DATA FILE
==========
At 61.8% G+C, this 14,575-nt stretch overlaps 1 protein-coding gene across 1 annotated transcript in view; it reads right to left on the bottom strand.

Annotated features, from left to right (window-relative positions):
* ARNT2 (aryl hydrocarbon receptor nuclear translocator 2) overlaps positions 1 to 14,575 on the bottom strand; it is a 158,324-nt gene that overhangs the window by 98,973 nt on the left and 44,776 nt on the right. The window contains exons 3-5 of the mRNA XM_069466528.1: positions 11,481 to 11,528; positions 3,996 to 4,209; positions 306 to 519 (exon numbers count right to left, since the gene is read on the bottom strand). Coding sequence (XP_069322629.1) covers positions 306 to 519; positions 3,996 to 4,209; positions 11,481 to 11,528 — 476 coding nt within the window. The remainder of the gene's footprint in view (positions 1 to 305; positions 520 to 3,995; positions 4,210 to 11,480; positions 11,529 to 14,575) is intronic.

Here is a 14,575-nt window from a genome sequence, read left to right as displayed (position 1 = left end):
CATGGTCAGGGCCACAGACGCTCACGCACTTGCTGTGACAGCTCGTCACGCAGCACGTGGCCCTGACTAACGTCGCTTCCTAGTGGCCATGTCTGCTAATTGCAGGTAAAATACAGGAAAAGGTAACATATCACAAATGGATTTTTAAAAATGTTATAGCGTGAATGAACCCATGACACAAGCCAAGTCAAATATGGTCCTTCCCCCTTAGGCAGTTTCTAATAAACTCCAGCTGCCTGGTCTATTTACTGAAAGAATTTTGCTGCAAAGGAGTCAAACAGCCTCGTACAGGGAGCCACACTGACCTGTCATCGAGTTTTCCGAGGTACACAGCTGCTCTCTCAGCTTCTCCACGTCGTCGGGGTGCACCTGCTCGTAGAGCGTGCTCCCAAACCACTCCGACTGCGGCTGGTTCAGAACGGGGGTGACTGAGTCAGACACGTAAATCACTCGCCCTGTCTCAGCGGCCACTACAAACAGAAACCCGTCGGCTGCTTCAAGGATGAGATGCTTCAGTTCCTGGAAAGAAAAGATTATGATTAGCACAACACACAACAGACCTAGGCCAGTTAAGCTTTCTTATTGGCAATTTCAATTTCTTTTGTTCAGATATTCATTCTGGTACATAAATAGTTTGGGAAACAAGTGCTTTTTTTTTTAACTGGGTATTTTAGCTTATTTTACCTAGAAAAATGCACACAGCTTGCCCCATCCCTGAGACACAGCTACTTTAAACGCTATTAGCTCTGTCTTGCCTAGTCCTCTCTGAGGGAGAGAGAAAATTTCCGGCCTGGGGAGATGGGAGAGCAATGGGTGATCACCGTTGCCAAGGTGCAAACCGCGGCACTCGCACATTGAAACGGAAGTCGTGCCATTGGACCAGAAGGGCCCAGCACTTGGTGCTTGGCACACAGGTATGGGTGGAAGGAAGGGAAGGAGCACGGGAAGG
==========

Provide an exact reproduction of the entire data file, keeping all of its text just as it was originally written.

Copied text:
At 61.8% G+C, this 14,575-nt stretch overlaps 1 protein-coding gene across 1 annotated transcript in view; it reads right to left on the bottom strand.

Annotated features, from left to right (window-relative positions):
* ARNT2 (aryl hydrocarbon receptor nuclear translocator 2) overlaps positions 1 to 14,575 on the bottom strand; it is a 158,324-nt gene that overhangs the window by 98,973 nt on the left and 44,776 nt on the right. The window contains exons 3-5 of the mRNA XM_069466528.1: positions 11,481 to 11,528; positions 3,996 to 4,209; positions 306 to 519 (exon numbers count right to left, since the gene is read on the bottom strand). Coding sequence (XP_069322629.1) covers positions 306 to 519; positions 3,996 to 4,209; positions 11,481 to 11,528 — 476 coding nt within the window. The remainder of the gene's footprint in view (positions 1 to 305; positions 520 to 3,995; positions 4,210 to 11,480; positions 11,529 to 14,575) is intronic.

Here is a 14,575-nt window from a genome sequence, read left to right as displayed (position 1 = left end):
CATGGTCAGGGCCACAGACGCTCACGCACTTGCTGTGACAGCTCGTCACGCAGCACGTGGCCCTGACTAACGTCGCTTCCTAGTGGCCATGTCTGCTAATTGCAGGTAAAATACAGGAAAAGGTAACATATCACAAATGGATTTTTAAAAATGTTATAGCGTGAATGAACCCATGACACAAGCCAAGTCAAATATGGTCCTTCCCCCTTAGGCAGTTTCTAATAAACTCCAGCTGCCTGGTCTATTTACTGAAAGAATTTTGCTGCAAAGGAGTCAAACAGCCTCGTACAGGGAGCCACACTGACCTGTCATCGAGTTTTCCGAGGTACACAGCTGCTCTCTCAGCTTCTCCACGTCGTCGGGGTGCACCTGCTCGTAGAGCGTGCTCCCAAACCACTCCGACTGCGGCTGGTTCAGAACGGGGGTGACTGAGTCAGACACGTAAATCACTCGCCCTGTCTCAGCGGCCACTACAAACAGAAACCCGTCGGCTGCTTCAAGGATGAGATGCTTCAGTTCCTGGAAAGAAAAGATTATGATTAGCACAACACACAACAGACCTAGGCCAGTTAAGCTTTCTTATTGGCAATTTCAATTTCTTTTGTTCAGATATTCATTCTGGTACATAAATAGTTTGGGAAACAAGTGCTTTTTTTTTTAACTGGGTATTTTAGCTTATTTTACCTAGAAAAATGCACACAGCTTGCCCCATCCCTGAGACACAGCTACTTTAAACGCTATTAGCTCTGTCTTGCCTAGTCCTCTCTGAGGGAGAGAGAAAATTTCCGGCCTGGGGAGATGGGAGAGCAATGGGTGATCACCGTTGCCAAGGTGCAAACCGCGGCACTCGCACATTGAAACGGAAGTCGTGCCATTGGACCAGAAGGGCCCAGCACTTGGTGCTTGGCACACAGGTATGGGTGGAAGGAAGGGAAGGAGCACGGGAAGG